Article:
John Fogerty Hard to believe, but nearly a half-century has passed since John Fogerty emerged as one of the greatest songwriters of his generation. Between 1968 and 1972, as leader of Creedence Clearwater Revival, Fogerty was America’s most prolific hit-maker, penning a trove of classic tunes that endure to this day. “Proud Mary,” “Bad Moon Rising,” “Fortunate Son,” “Up Around the Bend”—these songs merely skim the surface of Fogerty compositions that occupy prime spots in the American songwriting lexicon.

Just as remarkable, Fogerty’s post-CCR career has been driven by the same high standard that was evident in those early years. As demonstrated on such albums as 1985’s Centerfield, 1997’s Blue Moon Swamp, and 2013’s Wrote a Song for Everyone, Fogerty has continued to produce material that’s brilliant and timeless. In 2015, he even added “prose author” to his resume, publishing a memoir—“Fortunate Son: My Life, My Music”—that chronicles the arc of his career with unflinching candor.

Now 71, Fogerty remains as energetic and musically engaged as ever. In March, the Rock and Roll Hall of Famer will stage the first of two series of performances at the Encore Theater in Las Vegas. Even more tantalizing, the legendary rocker is reportedly gearing up to record his 12th solo album. “It’s like being a runner or an athlete,” he says. “The first thing you have to do is put one foot in front of the other, and know that it’s going to be slow and laborious. Things will be stupid at first, but after a while you get back into the flow. That’s when things begin to happen.”

In the following interview, Fogerty talks about his years with CCR, his favorite guitars for live performance, and what makes a song a classic.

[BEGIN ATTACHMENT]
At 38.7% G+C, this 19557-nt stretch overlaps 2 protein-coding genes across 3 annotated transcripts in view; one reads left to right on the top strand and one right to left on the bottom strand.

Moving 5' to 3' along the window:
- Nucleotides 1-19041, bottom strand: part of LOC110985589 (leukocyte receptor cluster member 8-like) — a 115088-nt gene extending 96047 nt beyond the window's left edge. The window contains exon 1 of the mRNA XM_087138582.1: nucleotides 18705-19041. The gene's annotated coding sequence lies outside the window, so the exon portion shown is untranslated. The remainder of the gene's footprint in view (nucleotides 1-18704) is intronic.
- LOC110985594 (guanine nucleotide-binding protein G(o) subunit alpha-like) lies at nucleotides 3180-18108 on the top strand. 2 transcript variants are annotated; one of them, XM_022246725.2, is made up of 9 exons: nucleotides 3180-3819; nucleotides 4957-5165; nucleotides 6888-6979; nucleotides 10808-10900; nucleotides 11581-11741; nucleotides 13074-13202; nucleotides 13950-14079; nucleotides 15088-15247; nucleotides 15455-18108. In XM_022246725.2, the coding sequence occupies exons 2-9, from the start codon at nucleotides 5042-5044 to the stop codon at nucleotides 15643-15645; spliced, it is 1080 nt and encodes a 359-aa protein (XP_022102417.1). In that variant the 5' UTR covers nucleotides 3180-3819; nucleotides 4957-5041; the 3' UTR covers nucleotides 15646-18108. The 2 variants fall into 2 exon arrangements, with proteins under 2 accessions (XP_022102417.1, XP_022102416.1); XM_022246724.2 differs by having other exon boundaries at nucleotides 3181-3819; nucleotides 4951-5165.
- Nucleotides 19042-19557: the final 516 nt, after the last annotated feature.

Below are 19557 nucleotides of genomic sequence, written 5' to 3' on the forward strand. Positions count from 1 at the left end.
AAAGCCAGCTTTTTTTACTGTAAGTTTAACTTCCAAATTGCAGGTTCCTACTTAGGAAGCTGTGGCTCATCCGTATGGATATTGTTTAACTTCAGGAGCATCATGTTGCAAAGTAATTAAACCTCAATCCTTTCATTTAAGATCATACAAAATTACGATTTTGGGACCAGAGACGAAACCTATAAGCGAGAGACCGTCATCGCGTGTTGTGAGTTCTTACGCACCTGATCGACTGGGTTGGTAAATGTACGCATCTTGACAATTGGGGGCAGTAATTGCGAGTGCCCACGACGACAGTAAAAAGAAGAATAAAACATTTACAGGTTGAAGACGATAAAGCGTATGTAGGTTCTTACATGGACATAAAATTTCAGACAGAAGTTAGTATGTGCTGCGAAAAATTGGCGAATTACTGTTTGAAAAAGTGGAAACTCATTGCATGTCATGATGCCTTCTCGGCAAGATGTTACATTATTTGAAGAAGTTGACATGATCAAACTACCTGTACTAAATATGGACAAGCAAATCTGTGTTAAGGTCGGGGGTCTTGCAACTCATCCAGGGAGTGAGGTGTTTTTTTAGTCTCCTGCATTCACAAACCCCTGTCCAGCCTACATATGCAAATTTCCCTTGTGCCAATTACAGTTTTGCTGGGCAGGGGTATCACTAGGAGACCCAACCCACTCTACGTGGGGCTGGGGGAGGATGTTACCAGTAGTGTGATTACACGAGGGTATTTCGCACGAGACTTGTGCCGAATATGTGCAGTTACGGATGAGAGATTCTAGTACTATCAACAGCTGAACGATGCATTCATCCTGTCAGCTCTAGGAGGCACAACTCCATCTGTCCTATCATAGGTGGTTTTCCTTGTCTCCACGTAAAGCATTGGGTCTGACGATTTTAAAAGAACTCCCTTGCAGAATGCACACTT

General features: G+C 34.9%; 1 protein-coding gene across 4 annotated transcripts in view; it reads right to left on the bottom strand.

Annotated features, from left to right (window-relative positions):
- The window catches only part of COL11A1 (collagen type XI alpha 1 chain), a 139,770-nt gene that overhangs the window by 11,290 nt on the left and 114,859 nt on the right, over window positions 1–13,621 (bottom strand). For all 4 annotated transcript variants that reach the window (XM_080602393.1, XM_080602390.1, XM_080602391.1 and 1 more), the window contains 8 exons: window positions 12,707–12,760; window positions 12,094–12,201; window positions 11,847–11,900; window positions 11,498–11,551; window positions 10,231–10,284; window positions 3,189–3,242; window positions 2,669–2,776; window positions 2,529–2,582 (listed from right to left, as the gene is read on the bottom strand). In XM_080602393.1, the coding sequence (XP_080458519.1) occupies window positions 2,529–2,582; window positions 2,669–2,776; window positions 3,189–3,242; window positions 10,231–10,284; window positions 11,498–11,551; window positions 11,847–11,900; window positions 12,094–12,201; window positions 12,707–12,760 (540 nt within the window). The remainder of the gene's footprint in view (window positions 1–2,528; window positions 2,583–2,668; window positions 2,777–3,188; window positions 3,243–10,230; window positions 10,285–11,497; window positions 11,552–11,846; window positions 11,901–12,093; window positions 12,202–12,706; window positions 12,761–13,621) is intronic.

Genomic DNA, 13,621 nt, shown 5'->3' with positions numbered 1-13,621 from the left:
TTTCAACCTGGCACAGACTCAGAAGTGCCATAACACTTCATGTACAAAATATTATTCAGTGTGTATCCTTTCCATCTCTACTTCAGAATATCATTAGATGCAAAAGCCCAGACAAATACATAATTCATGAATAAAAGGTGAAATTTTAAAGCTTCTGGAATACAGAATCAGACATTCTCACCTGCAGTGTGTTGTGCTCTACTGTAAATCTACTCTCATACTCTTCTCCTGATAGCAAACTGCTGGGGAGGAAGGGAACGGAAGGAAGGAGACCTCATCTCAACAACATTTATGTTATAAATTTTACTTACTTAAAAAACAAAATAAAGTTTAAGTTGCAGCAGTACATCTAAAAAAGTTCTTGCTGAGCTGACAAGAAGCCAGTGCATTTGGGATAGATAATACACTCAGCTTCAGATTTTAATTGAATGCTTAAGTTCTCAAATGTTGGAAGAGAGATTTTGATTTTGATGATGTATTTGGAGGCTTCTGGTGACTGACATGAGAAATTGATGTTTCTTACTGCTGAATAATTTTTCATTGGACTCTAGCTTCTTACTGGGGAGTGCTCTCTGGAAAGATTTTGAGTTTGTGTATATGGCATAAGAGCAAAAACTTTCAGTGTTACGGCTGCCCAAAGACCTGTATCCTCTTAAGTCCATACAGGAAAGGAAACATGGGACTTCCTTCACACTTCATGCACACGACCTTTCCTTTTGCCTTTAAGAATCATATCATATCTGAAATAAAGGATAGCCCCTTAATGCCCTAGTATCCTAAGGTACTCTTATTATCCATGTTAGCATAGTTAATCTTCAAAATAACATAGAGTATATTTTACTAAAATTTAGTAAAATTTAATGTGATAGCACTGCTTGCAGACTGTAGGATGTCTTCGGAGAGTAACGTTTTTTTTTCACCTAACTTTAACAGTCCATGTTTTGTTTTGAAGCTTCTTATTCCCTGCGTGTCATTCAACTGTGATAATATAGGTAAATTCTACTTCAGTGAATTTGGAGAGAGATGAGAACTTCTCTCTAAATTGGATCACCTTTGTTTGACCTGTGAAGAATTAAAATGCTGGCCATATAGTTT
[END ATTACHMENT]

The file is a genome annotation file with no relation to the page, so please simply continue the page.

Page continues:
Creedence’s first big hit, “Susie Q,” was a cover song, but with “Proud Mary” you set an early high standard for your original material. What are your thoughts, looking back?

That was an epiphany. I had grown up loving songs and songwriters--going back to the American Songbook era and Tin Pan Alley--because that’s what my Mom knew. That was pre-rock and roll. And of course I loved all the great writers and writing from the rock and roll era. I had been writing songs since I was about eight years old--maybe even a bit before--but “Proud Mary” was an evolution. I thought, oh my goodness, look at this thing! I knew instantly that it was a great song. It gave me tremendous confidence. There was a sense of, “You know, John, now you’ve got to live up to this. You can no longer use the first record you made as your high-water mark.”

Your best songs have generally begun with a guitar riff. Is that still true today?

Pretty much. I’ve written a few songs at the piano. I’ve also occasionally gotten an idea and started a song before I knew what the instrumentation would be. But because I’m a guitar player, and because I grew up with great reverence for people like Duane Eddy and Scotty Moore and James Burton, somehow inventing a riff triggers the process. It’s happened over and over again. “Up Around the Bend” is a good example. I got that riff and started thinking, where can this go? A few days later I was riding my motorcycle and the phrase “up around the bend” popped into my head. It had that sense of flight, an excitement that you’re headed someplace that might be better. The riff matches the mood of that sentiment.

Most bar bands can do a pretty good job of performing Creedence material. Is that something that pleases you?